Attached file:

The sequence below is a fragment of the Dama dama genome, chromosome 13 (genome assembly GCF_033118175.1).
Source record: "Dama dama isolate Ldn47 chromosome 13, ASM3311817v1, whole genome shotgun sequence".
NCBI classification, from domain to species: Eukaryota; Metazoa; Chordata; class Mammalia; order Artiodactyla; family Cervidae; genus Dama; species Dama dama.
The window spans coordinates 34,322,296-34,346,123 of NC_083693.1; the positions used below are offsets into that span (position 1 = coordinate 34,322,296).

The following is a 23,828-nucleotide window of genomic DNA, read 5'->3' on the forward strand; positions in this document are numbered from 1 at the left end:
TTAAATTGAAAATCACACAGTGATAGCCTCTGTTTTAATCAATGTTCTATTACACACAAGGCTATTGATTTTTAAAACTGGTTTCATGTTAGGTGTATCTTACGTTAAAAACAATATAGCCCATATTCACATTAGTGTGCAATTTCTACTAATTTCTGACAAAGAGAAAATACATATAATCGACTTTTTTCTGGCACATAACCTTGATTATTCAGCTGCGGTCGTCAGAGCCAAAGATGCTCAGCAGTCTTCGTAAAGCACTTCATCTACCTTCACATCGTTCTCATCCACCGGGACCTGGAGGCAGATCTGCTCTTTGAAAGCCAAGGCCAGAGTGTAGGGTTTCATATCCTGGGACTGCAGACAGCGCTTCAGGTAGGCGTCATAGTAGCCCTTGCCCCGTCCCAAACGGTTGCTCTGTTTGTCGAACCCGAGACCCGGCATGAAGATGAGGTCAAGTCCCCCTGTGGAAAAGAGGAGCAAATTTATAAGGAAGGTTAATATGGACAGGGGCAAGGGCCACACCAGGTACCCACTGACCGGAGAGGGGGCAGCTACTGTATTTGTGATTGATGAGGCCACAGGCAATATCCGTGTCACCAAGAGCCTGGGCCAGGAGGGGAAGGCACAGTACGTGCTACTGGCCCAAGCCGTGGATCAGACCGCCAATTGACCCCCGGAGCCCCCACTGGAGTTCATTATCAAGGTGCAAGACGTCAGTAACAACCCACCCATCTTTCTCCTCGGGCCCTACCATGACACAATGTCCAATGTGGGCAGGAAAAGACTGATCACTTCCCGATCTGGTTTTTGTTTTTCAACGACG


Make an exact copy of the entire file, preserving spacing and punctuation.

The sequence below is a fragment of the Dama dama genome, chromosome 13 (genome assembly GCF_033118175.1).
Source record: "Dama dama isolate Ldn47 chromosome 13, ASM3311817v1, whole genome shotgun sequence".
NCBI classification, from domain to species: Eukaryota; Metazoa; Chordata; class Mammalia; order Artiodactyla; family Cervidae; genus Dama; species Dama dama.
The window spans coordinates 34,322,296-34,346,123 of NC_083693.1; the positions used below are offsets into that span (position 1 = coordinate 34,322,296).

The following is a 23,828-nucleotide window of genomic DNA, read 5'->3' on the forward strand; positions in this document are numbered from 1 at the left end:
TTAAATTGAAAATCACACAGTGATAGCCTCTGTTTTAATCAATGTTCTATTACACACAAGGCTATTGATTTTTAAAACTGGTTTCATGTTAGGTGTATCTTACGTTAAAAACAATATAGCCCATATTCACATTAGTGTGCAATTTCTACTAATTTCTGACAAAGAGAAAATACATATAATCGACTTTTTTCTGGCACATAACCTTGATTATTCAGCTGCGGTCGTCAGAGCCAAAGATGCTCAGCAGTCTTCGTAAAGCACTTCATCTACCTTCACATCGTTCTCATCCACCGGGACCTGGAGGCAGATCTGCTCTTTGAAAGCCAAGGCCAGAGTGTAGGGTTTCATATCCTGGGACTGCAGACAGCGCTTCAGGTAGGCGTCATAGTAGCCCTTGCCCCGTCCCAAACGGTTGCTCTGTTTGTCGAACCCGAGACCCGGCATGAAGATGAGGTCAAGTCCCCCTGTGGAAAAGAGGAGCAAATTTATAAGGAAGGTTAATATGGACAGGGGCAAGGGCCACACCAGGTACCCACTGACCGGAGAGGGGGCAGCTACTGTATTTGTGATTGATGAGGCCACAGGCAATATCCGTGTCACCAAGAGCCTGGGCCAGGAGGGGAAGGCACAGTACGTGCTACTGGCCCAAGCCGTGGATCAGACCGCCAATTGACCCCCGGAGCCCCCACTGGAGTTCATTATCAAGGTGCAAGACGTCAGTAACAACCCACCCATCTTTCTCCTCGGGCCCTACCATGACACAATGTCCAATGTGGGCAGGAAAAGACTGATCACTTCCCGATCTGGTTTTTGTTTTTCAACGACG